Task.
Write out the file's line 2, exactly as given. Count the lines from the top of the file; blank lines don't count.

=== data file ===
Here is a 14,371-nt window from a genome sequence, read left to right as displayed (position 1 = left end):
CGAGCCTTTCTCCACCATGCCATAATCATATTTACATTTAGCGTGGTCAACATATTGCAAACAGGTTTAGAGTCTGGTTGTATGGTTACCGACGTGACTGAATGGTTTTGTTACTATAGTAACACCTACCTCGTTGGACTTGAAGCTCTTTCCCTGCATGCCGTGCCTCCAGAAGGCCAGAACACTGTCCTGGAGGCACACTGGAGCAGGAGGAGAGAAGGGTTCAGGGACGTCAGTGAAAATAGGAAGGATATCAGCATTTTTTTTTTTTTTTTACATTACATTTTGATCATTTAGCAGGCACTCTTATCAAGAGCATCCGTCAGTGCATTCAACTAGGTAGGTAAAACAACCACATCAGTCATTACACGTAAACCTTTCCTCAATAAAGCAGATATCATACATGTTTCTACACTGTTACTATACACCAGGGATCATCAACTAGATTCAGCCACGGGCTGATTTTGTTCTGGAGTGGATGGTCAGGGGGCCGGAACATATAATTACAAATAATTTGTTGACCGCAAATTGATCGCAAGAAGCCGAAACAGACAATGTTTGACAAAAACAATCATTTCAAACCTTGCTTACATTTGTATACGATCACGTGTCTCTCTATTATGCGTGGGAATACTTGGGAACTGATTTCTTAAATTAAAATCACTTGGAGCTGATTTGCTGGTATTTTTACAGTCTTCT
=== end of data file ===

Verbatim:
CGAGCCTTTCTCCACCATGCCATAATCATATTTACATTTAGCGTGGTCAACATATTGCAAACAGGTTTAGAGTCTGGTTGTATGGTTACCGACGTGACTGAATGGTTTTGTTACTATAGTAACACCTACCTCGTTGGACTTGAAGCTCTTTCCCTGCATGCCGTGCCTCCAGAAGGCCAGAACACTGTCCTGGAGGCACACTGGAGCAGGAGGAGAGAAGGGTTCAGGGACGTCAGTGAAAATAGGAAGGATATCAGCATTTTTTTTTTTTTTTTACATTACATTTTGATCATTTAGCAGGCACTCTTATCAAGAGCATCCGTCAGTGCATTCAACTAGGTAGGTAAAACAACCACATCAGTCATTACACGTAAACCTTTCCTCAATAAAGCAGATATCATACATGTTTCTACACTGTTACTATACACCAGGGATCATCAACTAGATTCAGCCACGGGCTGATTTTGTTCTGGAGTGGATGGTCAGGGGGCCGGAACATATAATTACAAATAATTTGTTGACCGCAAATTGATCGCAAGAAGCCGAAACAGACAATGTTTGACAAAAACAATCATTTCAAACCTTGCTTACATTTGTATACGATCACGTGTCTCTCTATTATGCGTGGGAATACTTGGGAACTGATTTCTTAAATTAAAATCACTTGGAGCTGATTTGCTGGTATTTTTACAGTCTTCT